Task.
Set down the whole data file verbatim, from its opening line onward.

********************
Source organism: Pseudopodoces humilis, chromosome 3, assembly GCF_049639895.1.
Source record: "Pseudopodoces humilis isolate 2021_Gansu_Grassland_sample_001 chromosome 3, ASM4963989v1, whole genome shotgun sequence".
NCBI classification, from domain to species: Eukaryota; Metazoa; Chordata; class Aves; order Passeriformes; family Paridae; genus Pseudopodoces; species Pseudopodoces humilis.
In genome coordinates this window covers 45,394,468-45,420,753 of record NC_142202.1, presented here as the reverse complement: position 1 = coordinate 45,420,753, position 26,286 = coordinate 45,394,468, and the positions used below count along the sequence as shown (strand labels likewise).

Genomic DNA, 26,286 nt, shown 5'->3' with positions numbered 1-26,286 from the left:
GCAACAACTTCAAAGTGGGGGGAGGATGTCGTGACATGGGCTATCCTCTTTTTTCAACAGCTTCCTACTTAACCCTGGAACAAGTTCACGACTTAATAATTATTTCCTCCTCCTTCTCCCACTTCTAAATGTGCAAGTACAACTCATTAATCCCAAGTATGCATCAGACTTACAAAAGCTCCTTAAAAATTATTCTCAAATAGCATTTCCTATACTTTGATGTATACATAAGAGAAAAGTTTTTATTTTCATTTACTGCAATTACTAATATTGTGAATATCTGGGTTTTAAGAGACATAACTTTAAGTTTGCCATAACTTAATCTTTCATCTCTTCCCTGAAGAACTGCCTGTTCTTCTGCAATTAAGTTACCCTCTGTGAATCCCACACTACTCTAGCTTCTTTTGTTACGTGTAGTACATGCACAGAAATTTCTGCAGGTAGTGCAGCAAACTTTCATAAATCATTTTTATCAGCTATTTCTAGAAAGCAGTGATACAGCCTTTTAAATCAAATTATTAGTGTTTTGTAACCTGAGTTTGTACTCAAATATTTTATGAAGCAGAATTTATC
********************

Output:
Source organism: Pseudopodoces humilis, chromosome 3, assembly GCF_049639895.1.
Source record: "Pseudopodoces humilis isolate 2021_Gansu_Grassland_sample_001 chromosome 3, ASM4963989v1, whole genome shotgun sequence".
NCBI classification, from domain to species: Eukaryota; Metazoa; Chordata; class Aves; order Passeriformes; family Paridae; genus Pseudopodoces; species Pseudopodoces humilis.
In genome coordinates this window covers 45,394,468-45,420,753 of record NC_142202.1, presented here as the reverse complement: position 1 = coordinate 45,420,753, position 26,286 = coordinate 45,394,468, and the positions used below count along the sequence as shown (strand labels likewise).

Genomic DNA, 26,286 nt, shown 5'->3' with positions numbered 1-26,286 from the left:
GCAACAACTTCAAAGTGGGGGGAGGATGTCGTGACATGGGCTATCCTCTTTTTTCAACAGCTTCCTACTTAACCCTGGAACAAGTTCACGACTTAATAATTATTTCCTCCTCCTTCTCCCACTTCTAAATGTGCAAGTACAACTCATTAATCCCAAGTATGCATCAGACTTACAAAAGCTCCTTAAAAATTATTCTCAAATAGCATTTCCTATACTTTGATGTATACATAAGAGAAAAGTTTTTATTTTCATTTACTGCAATTACTAATATTGTGAATATCTGGGTTTTAAGAGACATAACTTTAAGTTTGCCATAACTTAATCTTTCATCTCTTCCCTGAAGAACTGCCTGTTCTTCTGCAATTAAGTTACCCTCTGTGAATCCCACACTACTCTAGCTTCTTTTGTTACGTGTAGTACATGCACAGAAATTTCTGCAGGTAGTGCAGCAAACTTTCATAAATCATTTTTATCAGCTATTTCTAGAAAGCAGTGATACAGCCTTTTAAATCAAATTATTAGTGTTTTGTAACCTGAGTTTGTACTCAAATATTTTATGAAGCAGAATTTATC